There’s honour among poachers. Home to some of India’s biggest infotech names, Pune’s Hinjewadi IT park is proof. The IT sector’s cut-throat competitors have always specialised in talent heists. But several top firms now want some soul put into scalp-hunting. They’ve reportedly reached an understanding: they’ll hire from one another only if the recruits-in-transit serve out notice periods with previous employers. Salaries lost through unfulfilled contractual obligations won’t be covered by head-hunters. Plus, new employees must produce letters confirming termination of services from the ditched companies. In short, let mian-biwi both be raazi about the modalities of professional divorce.
Pune’s emerging code of ethics is a model for the pan-Indian IT fraternity. The slowdown-hit sector has seen heavy attrition. It’s estimated that IT could be losing nearly $2 billion annually courtesy workers’ exits, in terms of productivity drain and replacement costs. Necessity, then, is the mama mia of invention, peace pacts between brain-drainers included. Only, job-hoppers are devastated. Imagine: no more corporate lures like half a year’s supply of pre-paid pizzas. Ugh. Life without extra toppings.
Last heard, our netas are studying the Pune pact. With a similar accord in the party-splitters’ paradise that is politics, they could exult. For instance, who’d care if the Bellary brothers threatened to carry off ‘supporters’ from among BJP MLAs to patrons elsewhere? A Pune-like pact between political outfits would stop unscrupulous cadre theft. Deserters would need to give (and serve) notices. And they’d require written permission to leave. With mining turned a mine-field, the Karnataka CM could then rest easy. No matter how many agitating opposition MLAs held pyjama parties at the state assembly or where Bellary’s siblings went, he’d never face the fate of the JD(S)’s wrecked boat in the past. And the mining barons would find new job offers harder to extract than iron ore.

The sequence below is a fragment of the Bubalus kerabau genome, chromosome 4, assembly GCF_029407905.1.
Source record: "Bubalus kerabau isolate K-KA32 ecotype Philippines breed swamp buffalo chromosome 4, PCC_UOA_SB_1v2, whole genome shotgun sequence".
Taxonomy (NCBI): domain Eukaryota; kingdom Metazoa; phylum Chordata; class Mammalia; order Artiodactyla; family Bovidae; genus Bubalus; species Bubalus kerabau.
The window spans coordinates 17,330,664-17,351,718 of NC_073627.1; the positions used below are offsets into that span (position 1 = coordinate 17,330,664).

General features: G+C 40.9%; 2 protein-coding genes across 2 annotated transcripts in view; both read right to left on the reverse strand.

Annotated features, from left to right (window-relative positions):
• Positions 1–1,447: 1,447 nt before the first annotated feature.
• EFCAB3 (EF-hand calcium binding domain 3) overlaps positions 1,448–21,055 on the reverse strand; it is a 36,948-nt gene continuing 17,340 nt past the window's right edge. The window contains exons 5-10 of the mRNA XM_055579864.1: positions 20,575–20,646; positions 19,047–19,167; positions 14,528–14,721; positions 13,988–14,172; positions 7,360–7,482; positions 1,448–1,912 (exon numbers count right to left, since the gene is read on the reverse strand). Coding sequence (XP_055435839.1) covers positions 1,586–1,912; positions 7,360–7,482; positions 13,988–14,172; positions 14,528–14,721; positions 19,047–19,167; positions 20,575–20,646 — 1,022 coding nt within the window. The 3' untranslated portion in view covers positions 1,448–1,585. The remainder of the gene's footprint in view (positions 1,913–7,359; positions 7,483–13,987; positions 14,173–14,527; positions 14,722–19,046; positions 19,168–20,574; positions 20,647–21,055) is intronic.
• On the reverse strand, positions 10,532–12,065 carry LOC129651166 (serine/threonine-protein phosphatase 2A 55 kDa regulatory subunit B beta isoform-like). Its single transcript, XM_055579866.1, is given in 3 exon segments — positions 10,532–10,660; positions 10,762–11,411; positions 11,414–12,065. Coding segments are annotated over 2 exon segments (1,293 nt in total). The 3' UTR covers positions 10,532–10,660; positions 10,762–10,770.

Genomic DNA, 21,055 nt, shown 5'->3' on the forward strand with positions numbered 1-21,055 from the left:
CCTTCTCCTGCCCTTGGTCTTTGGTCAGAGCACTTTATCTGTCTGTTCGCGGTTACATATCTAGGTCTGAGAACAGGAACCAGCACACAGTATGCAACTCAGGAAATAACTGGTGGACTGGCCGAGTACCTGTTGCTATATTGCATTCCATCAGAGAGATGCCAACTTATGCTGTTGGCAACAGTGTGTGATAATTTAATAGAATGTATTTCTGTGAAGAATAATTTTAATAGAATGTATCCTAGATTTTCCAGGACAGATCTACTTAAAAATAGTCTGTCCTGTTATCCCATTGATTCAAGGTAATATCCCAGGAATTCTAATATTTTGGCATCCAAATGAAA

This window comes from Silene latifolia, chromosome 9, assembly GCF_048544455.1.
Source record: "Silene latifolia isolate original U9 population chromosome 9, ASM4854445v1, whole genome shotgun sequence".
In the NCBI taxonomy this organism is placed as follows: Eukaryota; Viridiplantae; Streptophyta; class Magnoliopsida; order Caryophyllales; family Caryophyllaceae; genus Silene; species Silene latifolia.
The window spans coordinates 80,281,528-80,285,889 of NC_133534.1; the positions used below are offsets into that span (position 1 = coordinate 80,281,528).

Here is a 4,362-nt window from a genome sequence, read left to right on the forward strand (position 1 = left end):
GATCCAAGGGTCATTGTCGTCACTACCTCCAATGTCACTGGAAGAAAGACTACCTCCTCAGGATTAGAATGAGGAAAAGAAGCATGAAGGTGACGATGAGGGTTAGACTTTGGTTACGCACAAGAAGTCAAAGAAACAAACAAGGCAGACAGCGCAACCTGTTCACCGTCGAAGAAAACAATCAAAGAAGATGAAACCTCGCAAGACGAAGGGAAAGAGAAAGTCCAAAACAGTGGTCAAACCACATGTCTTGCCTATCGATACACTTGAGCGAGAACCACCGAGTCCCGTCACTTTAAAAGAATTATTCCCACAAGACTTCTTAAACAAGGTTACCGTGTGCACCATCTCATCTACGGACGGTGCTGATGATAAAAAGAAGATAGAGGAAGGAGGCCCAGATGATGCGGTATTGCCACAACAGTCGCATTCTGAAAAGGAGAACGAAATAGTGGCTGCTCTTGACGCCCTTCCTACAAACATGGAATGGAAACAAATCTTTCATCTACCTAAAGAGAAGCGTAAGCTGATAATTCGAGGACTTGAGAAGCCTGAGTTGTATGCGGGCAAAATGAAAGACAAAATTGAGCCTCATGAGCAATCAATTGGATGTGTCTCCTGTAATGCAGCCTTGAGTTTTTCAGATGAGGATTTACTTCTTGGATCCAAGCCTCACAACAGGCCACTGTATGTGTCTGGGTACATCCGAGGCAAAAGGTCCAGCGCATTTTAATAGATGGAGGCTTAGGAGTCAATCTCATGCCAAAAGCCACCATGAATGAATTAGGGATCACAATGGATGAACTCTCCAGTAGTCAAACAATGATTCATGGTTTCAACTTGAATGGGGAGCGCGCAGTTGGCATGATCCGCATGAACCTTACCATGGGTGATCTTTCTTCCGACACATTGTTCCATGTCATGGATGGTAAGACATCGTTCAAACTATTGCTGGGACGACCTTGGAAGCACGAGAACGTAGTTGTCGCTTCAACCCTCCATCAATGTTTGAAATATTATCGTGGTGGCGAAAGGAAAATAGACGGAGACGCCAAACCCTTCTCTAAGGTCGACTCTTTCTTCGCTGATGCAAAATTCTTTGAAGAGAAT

Bengal’s Left too could make notice periods a hammer-and-sicken policy against straying flock. And, by staging frequent Bangla bandhs, it could keep its offices closed in order to delay issuance of dismissal letters. The coming into effect of pink slips for Trinamool-bound turncoats could then be timed with a red-letter day: the one after the assembly polls! The Congress, on its part, could tame Andhra’s ever-Reddy yatri. Rumour has it he may run away with quite a few MLAs if the town cries of “CM Jagan!” get any louder. But let’s say he sought a promotion elsewhere. How’d he get the CM’s gaddi if no other parties gave him the blessings (read numbers)?
If only netas themselves realised the worth of their work stations. Oscar Wilde once said: “The best way to appreciate your job is to imagine yourself without one.” Some don’t need to imagine it. Like a just-reinstated BJP prodigal who no longer says: Jinnah bhi do yaaron. Rat-racers often discover it’s a jungle out there. A Pune pact variant in rajneeti would help make movement of labour between rival parties orderly, with all horse-traders, neta-abductors and post-danglers laid off. What would that mean for politics? Jungle mein mangal.